NEW YORK – Ontera is preparing to launch a single-pore sensor technology as part of an early access program for academic researchers, its CEO said last week on the sidelines of the 38th annual JP Morgan Healthcare Conference in San Francisco.
Formerly named Two Pore Guys, the Santa Cruz, California-based company has been advancing its silicon nanopore technology for diagnostic applications. Based on that technology, it is developing a single-pore sensor for detecting sepsis, tuberculosis, and Zika at the point of care, said Ontera CEO Murielle Thinard-McLane, who was appointed to the post in conjunction with the company's rebranding last May.
Ontera anticipates eventually applying to the US Food and Drug Administration for marketing clearance for an integrated sample-to-answer system currently called the NanoDetector.
It expects to integrate its proof-of-concept single-pore sensor into a prototype multiplexed testing platform this year.
The silicon sensor with a pore size between 25 and 35 nanometers — large enough for biological molecules of interest to slide through and be counted — is the core component of the platform. Biological molecules flowing through the pores are tagged and identified using the firm's proprietary chemistry.
For clinical diagnostic applications, the firm is taking a two-path approach to implementing the silicon nanopore sensor technology.
"The first way is to be able to detect a molecule one at a time, which means we tag the molecule of interest and have it go through the pore so that you can see whether it's present or not and count the number of times it is present. That's the single-pore technology," Thinard-McLane said. The two-pore technology, by contrast, involves placing two pores side by side. "You can use one for detection and the other one for actuation," Thinard-McLane said. "You can hold the DNA in place in order to look at tags of interest, and that type of tool can be deployed for genome mapping." The dual-pore technology is most suitable for epigenetic biomarker research, according to Ontera.
"Research into cancer is evolving and, obviously, NGS is a big piece of that but people are also looking at methylation, for example, including hypomethylation and hypermethylation," Thinard-McLane said. "That's where epigenetics comes into play, and again with this we have a very early proof of concept and believe that there are applications for a tool that could be easier to use than current predicates, such as ATAC-seq and ChIP-seq."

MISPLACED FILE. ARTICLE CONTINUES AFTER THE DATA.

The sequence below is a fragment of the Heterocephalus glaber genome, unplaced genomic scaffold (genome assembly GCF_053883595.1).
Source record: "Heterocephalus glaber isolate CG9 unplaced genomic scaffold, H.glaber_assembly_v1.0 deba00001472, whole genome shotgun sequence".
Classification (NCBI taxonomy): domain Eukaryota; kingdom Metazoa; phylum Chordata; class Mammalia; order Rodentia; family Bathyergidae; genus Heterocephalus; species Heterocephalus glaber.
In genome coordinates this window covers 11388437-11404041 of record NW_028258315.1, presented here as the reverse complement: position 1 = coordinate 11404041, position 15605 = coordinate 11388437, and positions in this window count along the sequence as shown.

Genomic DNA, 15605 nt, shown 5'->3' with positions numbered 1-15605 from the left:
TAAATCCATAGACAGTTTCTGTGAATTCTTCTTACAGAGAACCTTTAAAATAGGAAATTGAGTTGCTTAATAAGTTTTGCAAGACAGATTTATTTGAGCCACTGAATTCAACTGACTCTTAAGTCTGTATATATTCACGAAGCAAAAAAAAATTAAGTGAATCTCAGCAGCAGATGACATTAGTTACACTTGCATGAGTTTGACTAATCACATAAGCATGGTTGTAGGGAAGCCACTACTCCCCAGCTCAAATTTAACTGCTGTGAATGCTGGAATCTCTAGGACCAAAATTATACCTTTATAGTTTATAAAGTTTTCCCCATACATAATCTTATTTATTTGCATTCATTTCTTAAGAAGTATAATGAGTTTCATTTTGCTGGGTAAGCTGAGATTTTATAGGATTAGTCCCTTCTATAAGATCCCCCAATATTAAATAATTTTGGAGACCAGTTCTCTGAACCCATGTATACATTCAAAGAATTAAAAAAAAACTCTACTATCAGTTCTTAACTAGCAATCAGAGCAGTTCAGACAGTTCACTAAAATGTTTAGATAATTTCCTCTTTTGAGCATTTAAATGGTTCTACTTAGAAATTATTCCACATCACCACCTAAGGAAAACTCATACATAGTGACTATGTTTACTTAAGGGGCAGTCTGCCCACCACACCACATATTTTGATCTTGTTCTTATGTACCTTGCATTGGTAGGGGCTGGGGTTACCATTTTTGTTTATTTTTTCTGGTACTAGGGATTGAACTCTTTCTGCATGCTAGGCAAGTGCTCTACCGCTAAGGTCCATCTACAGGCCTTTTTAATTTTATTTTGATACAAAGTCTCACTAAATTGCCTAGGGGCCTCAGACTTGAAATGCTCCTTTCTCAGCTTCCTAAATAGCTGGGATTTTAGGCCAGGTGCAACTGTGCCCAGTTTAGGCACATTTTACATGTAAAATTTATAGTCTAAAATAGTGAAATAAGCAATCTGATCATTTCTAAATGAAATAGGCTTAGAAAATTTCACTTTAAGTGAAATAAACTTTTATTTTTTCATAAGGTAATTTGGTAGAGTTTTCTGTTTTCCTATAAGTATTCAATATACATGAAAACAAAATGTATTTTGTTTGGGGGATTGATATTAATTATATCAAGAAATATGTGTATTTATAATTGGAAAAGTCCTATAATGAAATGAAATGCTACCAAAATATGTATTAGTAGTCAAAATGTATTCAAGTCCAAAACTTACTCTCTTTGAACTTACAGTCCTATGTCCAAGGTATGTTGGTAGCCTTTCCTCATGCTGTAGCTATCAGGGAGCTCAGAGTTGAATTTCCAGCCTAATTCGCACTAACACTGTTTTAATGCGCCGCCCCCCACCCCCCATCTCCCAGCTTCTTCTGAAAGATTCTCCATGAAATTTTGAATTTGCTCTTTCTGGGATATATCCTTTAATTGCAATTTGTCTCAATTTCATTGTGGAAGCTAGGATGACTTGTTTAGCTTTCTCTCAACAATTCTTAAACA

A research tool that the firm anticipates launching for early access at the end of this month consists of the single-pore sensor. It is not the integrated point-of-care system, which would require further development before a diagnostic prototype can be completed.
In practice, the single-pore system extracts DNA through a membrane and sends it to a PCR chamber within a cartridge. There, the DNA is eluted and amplified through rapid heating and cooling, producing billions of copies of the target, the firm said. Independent single nanopore sensors then identify and count the number of target molecules.
For future clinical diagnostic purposes and as one of its primary areas of focus, Ontera is taking aim at a triage test for sepsis.
Thinard-McLane noted that the company's sepsis diagnostic development work is part of a collaboration announced last month with Newcastle upon Tyne, UK-based QuantuMDx. The firms anticipate eventually marketing the sepsis test to urgent care facilities and, longer term, to retail pharmacy clinics.
The sepsis point-of-care diagnostic platform will use QuantuMDx’s sample preparation technology, Capture-XT, along with Ontera's single-pore sensor technology.
"It is rare that a new biosensor emerges that combines ease of use, an attractive price point, single molecular analysis, and more," said QuantuMDx CSO Jonathan O’Halloran. "Ontera’s nanopore checks every box." The speed at which the pore works and the system's ability to perform fractional abundance analysis in seconds are particularly noteworthy, he added.
O’Halloran said that the companies "came together with a shared vision of creating a next-generation platform that would combine the speed and sensitivity of QuantuMDx’s cell capture technology with the immense power of Ontera’s nanopore technology."